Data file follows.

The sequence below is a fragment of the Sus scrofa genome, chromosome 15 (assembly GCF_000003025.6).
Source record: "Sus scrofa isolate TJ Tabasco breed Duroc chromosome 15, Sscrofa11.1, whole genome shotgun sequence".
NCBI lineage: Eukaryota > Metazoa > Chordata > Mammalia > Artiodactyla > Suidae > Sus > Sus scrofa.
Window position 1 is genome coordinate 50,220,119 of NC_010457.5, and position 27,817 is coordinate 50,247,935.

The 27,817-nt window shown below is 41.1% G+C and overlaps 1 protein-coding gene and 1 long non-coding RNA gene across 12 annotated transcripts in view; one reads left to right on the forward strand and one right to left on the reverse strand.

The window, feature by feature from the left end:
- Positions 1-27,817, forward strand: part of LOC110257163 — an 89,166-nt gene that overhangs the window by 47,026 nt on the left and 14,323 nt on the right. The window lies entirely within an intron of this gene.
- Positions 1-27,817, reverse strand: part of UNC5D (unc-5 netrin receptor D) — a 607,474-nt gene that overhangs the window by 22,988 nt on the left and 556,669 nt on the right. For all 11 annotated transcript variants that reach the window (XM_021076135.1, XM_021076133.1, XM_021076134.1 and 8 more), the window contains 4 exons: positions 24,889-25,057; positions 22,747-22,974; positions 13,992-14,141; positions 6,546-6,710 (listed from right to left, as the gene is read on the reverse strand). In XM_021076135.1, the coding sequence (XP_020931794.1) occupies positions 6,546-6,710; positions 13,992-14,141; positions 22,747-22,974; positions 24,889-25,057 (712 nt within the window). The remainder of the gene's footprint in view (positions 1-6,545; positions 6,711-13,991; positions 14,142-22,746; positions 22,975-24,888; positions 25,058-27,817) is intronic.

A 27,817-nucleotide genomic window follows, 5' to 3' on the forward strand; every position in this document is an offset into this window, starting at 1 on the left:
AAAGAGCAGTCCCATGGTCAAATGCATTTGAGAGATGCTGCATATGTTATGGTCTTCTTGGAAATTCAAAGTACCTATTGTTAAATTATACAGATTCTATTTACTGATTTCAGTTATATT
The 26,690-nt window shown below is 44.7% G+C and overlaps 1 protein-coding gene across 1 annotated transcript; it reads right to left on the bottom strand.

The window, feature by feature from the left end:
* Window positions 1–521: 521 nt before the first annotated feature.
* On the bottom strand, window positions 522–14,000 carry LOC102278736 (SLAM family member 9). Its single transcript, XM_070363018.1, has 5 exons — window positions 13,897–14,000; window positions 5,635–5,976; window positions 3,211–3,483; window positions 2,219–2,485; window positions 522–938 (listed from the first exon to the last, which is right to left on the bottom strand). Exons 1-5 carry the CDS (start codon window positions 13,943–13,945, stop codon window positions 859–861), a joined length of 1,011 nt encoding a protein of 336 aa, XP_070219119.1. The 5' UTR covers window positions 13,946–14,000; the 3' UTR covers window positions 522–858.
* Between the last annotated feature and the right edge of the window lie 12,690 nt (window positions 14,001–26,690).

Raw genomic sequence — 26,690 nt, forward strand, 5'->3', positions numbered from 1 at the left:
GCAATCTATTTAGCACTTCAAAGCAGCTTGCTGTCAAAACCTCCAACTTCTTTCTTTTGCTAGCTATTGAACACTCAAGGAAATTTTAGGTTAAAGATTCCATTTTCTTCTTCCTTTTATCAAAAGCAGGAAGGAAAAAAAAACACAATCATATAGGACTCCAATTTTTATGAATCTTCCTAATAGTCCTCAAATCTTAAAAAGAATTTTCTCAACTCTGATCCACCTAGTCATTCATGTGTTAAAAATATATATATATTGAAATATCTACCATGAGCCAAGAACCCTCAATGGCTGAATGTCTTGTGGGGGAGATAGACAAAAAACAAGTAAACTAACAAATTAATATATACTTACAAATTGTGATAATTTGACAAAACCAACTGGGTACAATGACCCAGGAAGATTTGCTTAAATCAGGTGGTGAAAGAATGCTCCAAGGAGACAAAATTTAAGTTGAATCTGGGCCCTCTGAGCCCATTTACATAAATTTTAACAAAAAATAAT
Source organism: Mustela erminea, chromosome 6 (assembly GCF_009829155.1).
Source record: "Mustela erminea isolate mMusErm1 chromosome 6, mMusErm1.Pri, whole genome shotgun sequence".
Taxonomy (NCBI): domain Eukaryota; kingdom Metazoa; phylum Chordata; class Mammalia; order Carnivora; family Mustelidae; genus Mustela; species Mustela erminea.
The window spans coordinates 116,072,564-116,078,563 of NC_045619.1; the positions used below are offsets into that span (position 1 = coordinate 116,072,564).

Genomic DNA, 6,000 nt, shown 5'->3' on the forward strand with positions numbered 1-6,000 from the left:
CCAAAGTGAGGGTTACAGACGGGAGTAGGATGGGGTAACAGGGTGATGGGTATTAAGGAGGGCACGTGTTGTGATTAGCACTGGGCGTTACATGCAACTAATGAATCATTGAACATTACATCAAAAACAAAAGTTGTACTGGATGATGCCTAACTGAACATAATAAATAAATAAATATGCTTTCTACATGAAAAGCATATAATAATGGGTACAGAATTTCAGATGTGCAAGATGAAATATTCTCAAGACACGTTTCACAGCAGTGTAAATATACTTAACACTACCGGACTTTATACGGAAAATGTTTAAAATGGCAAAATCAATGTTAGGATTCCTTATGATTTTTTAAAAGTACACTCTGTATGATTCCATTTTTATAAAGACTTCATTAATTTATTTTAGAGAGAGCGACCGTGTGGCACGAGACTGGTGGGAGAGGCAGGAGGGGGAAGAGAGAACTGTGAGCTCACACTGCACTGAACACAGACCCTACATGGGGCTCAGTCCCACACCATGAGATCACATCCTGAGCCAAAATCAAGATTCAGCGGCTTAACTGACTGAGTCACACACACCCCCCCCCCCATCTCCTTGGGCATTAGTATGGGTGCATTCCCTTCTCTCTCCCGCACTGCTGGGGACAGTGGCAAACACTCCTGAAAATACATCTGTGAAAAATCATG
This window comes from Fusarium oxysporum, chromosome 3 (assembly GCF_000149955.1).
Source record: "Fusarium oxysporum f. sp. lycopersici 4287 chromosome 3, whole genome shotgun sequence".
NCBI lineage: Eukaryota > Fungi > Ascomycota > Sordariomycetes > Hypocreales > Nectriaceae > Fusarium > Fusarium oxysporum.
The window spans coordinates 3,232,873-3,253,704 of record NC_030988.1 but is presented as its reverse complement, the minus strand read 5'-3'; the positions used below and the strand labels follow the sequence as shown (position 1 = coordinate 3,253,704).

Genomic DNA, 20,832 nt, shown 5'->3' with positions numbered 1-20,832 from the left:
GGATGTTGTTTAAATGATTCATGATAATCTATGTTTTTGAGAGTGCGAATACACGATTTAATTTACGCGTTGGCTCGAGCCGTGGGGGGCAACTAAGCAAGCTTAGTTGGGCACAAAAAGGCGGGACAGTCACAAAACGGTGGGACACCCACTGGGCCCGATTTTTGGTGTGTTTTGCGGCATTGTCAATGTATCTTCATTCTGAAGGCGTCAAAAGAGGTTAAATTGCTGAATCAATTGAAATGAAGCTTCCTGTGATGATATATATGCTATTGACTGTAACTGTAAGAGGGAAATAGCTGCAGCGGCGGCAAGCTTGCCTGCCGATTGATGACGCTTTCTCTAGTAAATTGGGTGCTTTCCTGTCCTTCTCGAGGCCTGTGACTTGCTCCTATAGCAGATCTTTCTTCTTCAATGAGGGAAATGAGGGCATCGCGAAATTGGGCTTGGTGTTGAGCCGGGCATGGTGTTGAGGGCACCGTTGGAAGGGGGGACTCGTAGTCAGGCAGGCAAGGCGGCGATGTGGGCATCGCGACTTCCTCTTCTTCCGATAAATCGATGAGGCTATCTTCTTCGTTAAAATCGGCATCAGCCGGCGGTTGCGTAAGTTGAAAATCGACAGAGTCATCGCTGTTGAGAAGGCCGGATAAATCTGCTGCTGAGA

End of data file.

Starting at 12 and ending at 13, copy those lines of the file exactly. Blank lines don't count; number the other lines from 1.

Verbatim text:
The window, feature by feature from the left end:
* Window positions 1–521: 521 nt before the first annotated feature.